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What NOT to expect from experts, mentors, and salespeople

Ramkumar R. S.
27th Jul 2016
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Domain experts, mentors, and salespeople play a very important role in a startup’s journey. But it is important to set your expectations right, because they cannot be a substitute for certain processes that are entirely dependent on the founding team.

The experience and skills of others are very useful in execution, in the ‘how’ of your actions — both on the product/service and market sides. But past experience has a limited role to play in the ‘what’ side of your choices, decisions, and actions, particularly if you believe you are solving a problem that no one else has solved so far.

Set-your-expectations-right

Product-market fitment and go-to market strategy for a new product is an agile, iterative process. You have to suspend your assumptions, unlearn past experience, and go to the market with a completely open mind. What the markets/customers are telling you about the problem and about your solution is more valuable than what the experts are telling you. You need to ask the right questions. The difficult questions. The hidden questions. And you have to go out and find answers to those questions yourselves.

If you send a hired sales guy to find these answers, he will simply come back and say, “I tried, but people are not convinced.” He will think more hard work and knocking on more doors will help. He will do everything sincerely, but he won’t find the answers. And that means we won’t know what additional questions we need to ask from the market.

The reason you need to go to the market yourself — even if you are a techie or an ex CXO — is that the answers you get will not be conclusive. They will just lead to more and better questions.

But the reason you do not want to do it is because you tell yourself “I am not a good sales guy. I need better salespeople.”

But the real reason why you do not want to do it is that the answers actually hurt like hell.

That is why product–market fitment is not only an agile and iterative process, but also an emotional and spiritual journey. You need mental, emotional, and spiritual strength to pass through this test of fire — questions–answers–PAIN–more questions–answers–PAIN — as you slowly align your value proposition to what the market is willing to pay.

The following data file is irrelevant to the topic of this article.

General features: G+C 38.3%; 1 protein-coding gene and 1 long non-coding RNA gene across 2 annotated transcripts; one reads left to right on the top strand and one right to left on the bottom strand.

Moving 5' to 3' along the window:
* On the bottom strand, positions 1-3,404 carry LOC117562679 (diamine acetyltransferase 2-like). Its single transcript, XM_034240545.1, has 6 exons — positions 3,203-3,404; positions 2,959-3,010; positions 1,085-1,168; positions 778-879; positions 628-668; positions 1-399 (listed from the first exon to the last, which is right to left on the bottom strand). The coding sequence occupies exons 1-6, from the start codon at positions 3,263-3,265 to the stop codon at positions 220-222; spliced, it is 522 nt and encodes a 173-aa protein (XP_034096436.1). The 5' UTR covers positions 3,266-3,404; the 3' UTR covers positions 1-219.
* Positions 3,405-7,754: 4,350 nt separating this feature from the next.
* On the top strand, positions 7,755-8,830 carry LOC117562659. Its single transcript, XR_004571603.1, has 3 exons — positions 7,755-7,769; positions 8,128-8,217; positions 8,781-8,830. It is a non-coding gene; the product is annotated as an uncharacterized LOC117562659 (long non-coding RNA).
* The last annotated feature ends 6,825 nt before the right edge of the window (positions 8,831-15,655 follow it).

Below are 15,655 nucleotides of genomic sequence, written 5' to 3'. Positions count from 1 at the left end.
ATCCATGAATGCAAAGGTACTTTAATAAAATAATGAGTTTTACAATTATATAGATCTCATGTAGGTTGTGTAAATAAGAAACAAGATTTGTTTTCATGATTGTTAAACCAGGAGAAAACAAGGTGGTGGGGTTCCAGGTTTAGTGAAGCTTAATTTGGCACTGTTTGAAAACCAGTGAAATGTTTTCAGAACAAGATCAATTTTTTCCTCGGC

Getting a few paying customers might indicate that you have got the alignment right. However, it is not sufficient to scale, because the effort-to-result ratio may not be favourable. If your effort-to-result ratio is not improving with time, it means there is more work to be done. You need to ask more questions and get more answers. Getting to a state of resonance is what you really need. Resonance is much more than just alignment. When there is resonance between your DNA, your passion, your product, and your value proposition on the one side and the customers, users, and market on the other side is when you can scale.

And as you scale, the resonance might get lost. It is like tuning your musical instrument every day. If you do not do it often enough, you will get stuck along the way. There are startups that are more than five years old surviving, paying salaries, but still struggling to scale.

That is why product-market fitment should be treated like any other process, like ISO, Six Sigma, or TQM. It is a never-ending, ongoing process that eventually gets embedded into the organisation’s culture.

And the responsibility for that starts with you. The inner integrity, courage, and determination to go through this painful process, not just once, but as often it is required, has to come from you. If you can manage that, you can build an organisation that is never afraid of critical questions and painful answers.

No mentor, expert, or experienced salesperson can be a substitute for that.


 

More articles related to startups by Ramkumar R S:

Leadership Quagmire(2015)

Chasing the Puck(2012)

(Disclaimer: The views and opinions expressed in this article are those of the author and do not necessarily reflect the views of YourStory.)

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